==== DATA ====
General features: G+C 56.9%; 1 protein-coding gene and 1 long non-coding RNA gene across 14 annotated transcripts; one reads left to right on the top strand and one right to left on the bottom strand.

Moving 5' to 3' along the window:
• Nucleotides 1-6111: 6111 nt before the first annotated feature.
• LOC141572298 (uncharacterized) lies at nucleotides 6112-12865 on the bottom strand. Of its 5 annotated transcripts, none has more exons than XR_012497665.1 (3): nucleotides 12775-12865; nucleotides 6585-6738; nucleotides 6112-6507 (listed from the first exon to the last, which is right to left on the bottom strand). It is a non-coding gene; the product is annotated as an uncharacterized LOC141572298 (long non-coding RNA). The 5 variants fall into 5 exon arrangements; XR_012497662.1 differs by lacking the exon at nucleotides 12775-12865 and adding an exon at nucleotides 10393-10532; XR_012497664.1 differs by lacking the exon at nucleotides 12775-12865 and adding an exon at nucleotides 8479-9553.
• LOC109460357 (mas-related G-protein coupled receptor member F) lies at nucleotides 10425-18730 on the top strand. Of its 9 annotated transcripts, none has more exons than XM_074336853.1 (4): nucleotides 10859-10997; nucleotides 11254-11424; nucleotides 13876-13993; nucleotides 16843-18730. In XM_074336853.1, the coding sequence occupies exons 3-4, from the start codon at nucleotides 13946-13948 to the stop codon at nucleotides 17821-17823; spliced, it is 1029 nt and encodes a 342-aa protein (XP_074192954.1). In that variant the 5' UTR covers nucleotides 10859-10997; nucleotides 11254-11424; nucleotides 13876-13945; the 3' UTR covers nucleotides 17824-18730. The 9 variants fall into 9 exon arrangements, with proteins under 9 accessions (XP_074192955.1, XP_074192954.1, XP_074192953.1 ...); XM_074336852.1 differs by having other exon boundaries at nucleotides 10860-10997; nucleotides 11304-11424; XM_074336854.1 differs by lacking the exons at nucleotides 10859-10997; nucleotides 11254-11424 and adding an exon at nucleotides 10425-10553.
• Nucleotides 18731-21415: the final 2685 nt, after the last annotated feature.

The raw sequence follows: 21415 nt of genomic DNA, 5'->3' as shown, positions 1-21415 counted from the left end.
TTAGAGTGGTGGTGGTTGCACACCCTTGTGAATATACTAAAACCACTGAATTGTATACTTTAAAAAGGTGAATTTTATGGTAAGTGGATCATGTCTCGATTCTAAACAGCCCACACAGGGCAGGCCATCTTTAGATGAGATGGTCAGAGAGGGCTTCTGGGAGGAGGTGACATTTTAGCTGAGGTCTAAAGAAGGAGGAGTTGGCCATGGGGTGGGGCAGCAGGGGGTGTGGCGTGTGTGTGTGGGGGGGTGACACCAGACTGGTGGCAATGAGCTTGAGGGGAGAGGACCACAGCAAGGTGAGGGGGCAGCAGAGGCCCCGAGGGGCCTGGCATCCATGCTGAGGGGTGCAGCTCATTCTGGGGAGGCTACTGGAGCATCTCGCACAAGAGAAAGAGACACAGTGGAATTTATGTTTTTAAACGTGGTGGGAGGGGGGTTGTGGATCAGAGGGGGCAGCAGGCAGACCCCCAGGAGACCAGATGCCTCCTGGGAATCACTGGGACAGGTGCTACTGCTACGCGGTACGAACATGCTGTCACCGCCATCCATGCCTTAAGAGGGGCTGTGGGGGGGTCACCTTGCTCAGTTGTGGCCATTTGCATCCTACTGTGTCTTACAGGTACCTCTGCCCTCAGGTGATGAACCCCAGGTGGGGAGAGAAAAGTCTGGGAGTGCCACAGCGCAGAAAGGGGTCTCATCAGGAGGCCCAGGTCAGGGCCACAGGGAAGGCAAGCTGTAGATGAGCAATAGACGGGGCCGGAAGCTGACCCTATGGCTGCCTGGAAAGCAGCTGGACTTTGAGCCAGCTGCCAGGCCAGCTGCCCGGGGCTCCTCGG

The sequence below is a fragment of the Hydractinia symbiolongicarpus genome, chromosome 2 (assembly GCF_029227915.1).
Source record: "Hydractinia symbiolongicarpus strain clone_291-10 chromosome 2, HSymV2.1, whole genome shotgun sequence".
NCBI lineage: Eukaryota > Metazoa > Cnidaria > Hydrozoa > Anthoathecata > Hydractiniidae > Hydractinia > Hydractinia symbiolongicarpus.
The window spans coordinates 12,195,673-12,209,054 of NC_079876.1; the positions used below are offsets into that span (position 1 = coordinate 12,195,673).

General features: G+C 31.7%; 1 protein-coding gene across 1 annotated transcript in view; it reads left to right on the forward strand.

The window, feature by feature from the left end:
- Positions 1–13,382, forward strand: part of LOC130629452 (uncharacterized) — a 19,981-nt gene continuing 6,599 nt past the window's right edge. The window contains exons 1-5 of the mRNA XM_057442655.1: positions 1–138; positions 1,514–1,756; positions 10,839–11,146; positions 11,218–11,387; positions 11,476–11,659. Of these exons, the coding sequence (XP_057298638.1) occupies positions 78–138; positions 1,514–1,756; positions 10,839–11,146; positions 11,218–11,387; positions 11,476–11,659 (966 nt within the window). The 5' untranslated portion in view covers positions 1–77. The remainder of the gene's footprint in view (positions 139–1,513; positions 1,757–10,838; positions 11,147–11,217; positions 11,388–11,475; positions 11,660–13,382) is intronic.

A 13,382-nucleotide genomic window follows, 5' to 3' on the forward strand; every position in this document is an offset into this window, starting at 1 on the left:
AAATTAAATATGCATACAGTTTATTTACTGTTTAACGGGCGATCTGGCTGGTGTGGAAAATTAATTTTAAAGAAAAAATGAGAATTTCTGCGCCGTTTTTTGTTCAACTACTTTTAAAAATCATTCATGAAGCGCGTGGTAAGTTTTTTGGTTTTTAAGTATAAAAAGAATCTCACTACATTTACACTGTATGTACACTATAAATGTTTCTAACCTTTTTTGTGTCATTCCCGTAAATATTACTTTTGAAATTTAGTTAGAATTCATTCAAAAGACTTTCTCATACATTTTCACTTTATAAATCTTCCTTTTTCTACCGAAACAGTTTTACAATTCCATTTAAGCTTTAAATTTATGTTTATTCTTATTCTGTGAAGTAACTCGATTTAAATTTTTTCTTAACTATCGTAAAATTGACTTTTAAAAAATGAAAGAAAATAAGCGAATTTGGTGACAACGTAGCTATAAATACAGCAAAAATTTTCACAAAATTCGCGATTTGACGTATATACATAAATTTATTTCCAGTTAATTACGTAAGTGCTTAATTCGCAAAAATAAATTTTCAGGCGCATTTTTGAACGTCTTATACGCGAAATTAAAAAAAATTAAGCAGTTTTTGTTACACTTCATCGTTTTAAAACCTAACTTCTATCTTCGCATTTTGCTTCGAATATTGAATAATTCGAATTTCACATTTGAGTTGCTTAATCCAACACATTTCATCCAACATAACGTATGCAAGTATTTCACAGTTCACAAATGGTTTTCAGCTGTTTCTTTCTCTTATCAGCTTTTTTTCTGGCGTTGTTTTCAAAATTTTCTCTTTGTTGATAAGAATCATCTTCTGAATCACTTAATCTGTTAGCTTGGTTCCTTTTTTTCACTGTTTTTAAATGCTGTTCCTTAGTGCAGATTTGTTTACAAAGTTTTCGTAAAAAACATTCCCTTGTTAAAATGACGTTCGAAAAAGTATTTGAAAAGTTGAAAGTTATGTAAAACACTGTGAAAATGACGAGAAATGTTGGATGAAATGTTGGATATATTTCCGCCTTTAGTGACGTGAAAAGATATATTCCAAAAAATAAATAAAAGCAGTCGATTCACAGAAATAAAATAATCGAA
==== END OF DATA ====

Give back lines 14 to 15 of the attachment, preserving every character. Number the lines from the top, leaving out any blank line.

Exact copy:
The window, feature by feature from the left end:
- Positions 1–13,382, forward strand: part of LOC130629452 (uncharacterized) — a 19,981-nt gene continuing 6,599 nt past the window's right edge. The window contains exons 1-5 of the mRNA XM_057442655.1: positions 1–138; positions 1,514–1,756; positions 10,839–11,146; positions 11,218–11,387; positions 11,476–11,659. Of these exons, the coding sequence (XP_057298638.1) occupies positions 78–138; positions 1,514–1,756; positions 10,839–11,146; positions 11,218–11,387; positions 11,476–11,659 (966 nt within the window). The 5' untranslated portion in view covers positions 1–77. The remainder of the gene's footprint in view (positions 139–1,513; positions 1,757–10,838; positions 11,147–11,217; positions 11,388–11,475; positions 11,660–13,382) is intronic.